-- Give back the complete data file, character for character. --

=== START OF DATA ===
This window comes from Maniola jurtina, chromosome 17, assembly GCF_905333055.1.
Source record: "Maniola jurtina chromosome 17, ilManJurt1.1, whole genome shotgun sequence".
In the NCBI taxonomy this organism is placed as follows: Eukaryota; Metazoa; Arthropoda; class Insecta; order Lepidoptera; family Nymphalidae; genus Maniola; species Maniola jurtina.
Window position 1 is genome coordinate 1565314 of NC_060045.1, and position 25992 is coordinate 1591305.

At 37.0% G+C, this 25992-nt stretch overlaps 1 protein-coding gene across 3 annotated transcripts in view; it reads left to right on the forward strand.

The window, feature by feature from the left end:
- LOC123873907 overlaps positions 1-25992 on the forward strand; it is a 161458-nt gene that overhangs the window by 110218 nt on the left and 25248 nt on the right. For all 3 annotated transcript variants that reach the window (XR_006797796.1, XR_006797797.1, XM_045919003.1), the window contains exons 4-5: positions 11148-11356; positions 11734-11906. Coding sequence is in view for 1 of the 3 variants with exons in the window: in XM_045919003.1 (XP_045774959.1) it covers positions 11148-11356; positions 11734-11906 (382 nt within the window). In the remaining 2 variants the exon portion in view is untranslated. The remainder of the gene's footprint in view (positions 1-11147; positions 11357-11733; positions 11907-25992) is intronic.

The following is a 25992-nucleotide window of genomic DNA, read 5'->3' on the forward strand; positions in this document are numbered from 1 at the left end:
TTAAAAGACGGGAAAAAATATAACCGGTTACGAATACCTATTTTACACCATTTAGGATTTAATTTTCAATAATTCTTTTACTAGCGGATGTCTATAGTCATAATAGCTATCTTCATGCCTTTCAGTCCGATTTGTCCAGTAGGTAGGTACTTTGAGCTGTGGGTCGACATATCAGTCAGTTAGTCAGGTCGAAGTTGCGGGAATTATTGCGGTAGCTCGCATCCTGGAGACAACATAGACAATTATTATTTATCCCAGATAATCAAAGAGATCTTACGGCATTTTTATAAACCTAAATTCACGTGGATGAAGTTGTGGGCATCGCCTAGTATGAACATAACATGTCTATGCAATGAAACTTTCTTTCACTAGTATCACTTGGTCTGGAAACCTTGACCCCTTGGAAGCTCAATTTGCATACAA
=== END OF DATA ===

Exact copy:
This window comes from Maniola jurtina, chromosome 17, assembly GCF_905333055.1.
Source record: "Maniola jurtina chromosome 17, ilManJurt1.1, whole genome shotgun sequence".
In the NCBI taxonomy this organism is placed as follows: Eukaryota; Metazoa; Arthropoda; class Insecta; order Lepidoptera; family Nymphalidae; genus Maniola; species Maniola jurtina.
Window position 1 is genome coordinate 1565314 of NC_060045.1, and position 25992 is coordinate 1591305.

At 37.0% G+C, this 25992-nt stretch overlaps 1 protein-coding gene across 3 annotated transcripts in view; it reads left to right on the forward strand.

The window, feature by feature from the left end:
- LOC123873907 overlaps positions 1-25992 on the forward strand; it is a 161458-nt gene that overhangs the window by 110218 nt on the left and 25248 nt on the right. For all 3 annotated transcript variants that reach the window (XR_006797796.1, XR_006797797.1, XM_045919003.1), the window contains exons 4-5: positions 11148-11356; positions 11734-11906. Coding sequence is in view for 1 of the 3 variants with exons in the window: in XM_045919003.1 (XP_045774959.1) it covers positions 11148-11356; positions 11734-11906 (382 nt within the window). In the remaining 2 variants the exon portion in view is untranslated. The remainder of the gene's footprint in view (positions 1-11147; positions 11357-11733; positions 11907-25992) is intronic.

The following is a 25992-nucleotide window of genomic DNA, read 5'->3' on the forward strand; positions in this document are numbered from 1 at the left end:
TTAAAAGACGGGAAAAAATATAACCGGTTACGAATACCTATTTTACACCATTTAGGATTTAATTTTCAATAATTCTTTTACTAGCGGATGTCTATAGTCATAATAGCTATCTTCATGCCTTTCAGTCCGATTTGTCCAGTAGGTAGGTACTTTGAGCTGTGGGTCGACATATCAGTCAGTTAGTCAGGTCGAAGTTGCGGGAATTATTGCGGTAGCTCGCATCCTGGAGACAACATAGACAATTATTATTTATCCCAGATAATCAAAGAGATCTTACGGCATTTTTATAAACCTAAATTCACGTGGATGAAGTTGTGGGCATCGCCTAGTATGAACATAACATGTCTATGCAATGAAACTTTCTTTCACTAGTATCACTTGGTCTGGAAACCTTGACCCCTTGGAAGCTCAATTTGCATACAA